How do you teach Ethics?

One of the courses that I enjoy teaching is Corporate Governance and Ethics.

I was fascinated by the (un) ethical decisions people make ever since I started working in corporate finance. I signed up to teach Code of Ethics which was a volunteer-led short course for new hires at my company and continued doing so for 15 years.

I now teach at a different level to a different audience, but the topic of ethics and ethical decision-making framework is still one of my favorites. It is a well-discussed and a controversial subject. Newspapers pour on us daily accounts of fraud, scandals, excessive compensation, and other corporate behavior failures. The experts imply that the core reason is the failure of corporate governance.

There is no shortage of examples (see one recent scandal here). One thing I ask my students at the beginning of the course is to search for some popular or recent scandals, get some facts and circumstances and try to understand, based on their knowledge:

  • Why these scandals occurred?
  • How they could have been prevented?
  • How can investors’ confidence be restored?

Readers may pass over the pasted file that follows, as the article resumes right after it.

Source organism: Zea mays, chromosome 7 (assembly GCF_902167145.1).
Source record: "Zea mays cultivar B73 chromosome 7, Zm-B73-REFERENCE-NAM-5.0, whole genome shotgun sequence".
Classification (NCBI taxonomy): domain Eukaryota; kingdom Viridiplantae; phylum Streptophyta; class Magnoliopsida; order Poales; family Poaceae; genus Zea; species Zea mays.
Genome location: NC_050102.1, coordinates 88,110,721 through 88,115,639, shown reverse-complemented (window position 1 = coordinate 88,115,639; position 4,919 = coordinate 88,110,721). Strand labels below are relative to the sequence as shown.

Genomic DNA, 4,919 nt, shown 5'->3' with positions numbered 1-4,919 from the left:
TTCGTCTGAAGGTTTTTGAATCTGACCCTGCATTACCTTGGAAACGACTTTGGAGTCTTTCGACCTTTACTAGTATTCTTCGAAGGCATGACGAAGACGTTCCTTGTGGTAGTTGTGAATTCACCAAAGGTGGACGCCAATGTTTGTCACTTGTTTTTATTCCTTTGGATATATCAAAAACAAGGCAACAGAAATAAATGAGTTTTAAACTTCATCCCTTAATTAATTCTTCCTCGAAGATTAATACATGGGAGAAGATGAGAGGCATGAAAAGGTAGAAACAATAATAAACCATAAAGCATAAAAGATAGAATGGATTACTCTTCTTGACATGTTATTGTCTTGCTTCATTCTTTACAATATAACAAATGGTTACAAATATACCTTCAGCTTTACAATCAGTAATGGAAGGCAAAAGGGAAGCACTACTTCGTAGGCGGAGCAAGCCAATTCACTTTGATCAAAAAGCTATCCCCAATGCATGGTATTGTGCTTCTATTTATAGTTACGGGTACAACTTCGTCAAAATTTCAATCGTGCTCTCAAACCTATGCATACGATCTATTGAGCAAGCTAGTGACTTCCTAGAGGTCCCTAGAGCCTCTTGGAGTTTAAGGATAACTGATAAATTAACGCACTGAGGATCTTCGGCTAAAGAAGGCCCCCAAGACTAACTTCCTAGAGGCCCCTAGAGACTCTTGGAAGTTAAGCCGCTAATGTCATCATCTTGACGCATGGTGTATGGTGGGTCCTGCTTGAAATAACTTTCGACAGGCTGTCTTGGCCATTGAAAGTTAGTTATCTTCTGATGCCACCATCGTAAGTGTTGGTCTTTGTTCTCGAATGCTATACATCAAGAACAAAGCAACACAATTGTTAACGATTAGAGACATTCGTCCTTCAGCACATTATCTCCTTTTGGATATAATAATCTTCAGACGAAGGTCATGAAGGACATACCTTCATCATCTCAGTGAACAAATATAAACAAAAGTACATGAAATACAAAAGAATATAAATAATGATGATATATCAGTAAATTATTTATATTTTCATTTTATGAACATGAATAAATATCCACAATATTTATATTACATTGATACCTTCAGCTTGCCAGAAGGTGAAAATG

Their answers typically rotate around the failings of the board of directors, external auditors, supervisors etc. But they all boil down to the fact that the masterminds of the scandal are self-interested, greedy and thirsty for power individuals.

This is where we typically talk about the theory of rational self -interest which explains human tendencies to commit fraud and crime. Without detection, and, therefore, avoiding the costs of punishments, we can take action to benefit ourselves. This is inherent in human nature. The only way to discourage such behavior is to reduce expected rewards and increase the probability of punishment.

Not all individuals are uniformly and completely self-interested:  not everyone will steal from an open cash box, and many know that certain actions are wrong even if undetected. That’s our moral compass which depends on personality, religious convictions, personal and financial circumstances. Moral compass also depends on the company involved – and this is where I usually give an example of a firm that promotes and endorses the strong culture of integrity and ethics. Do you know which ones are the most ethical firms?

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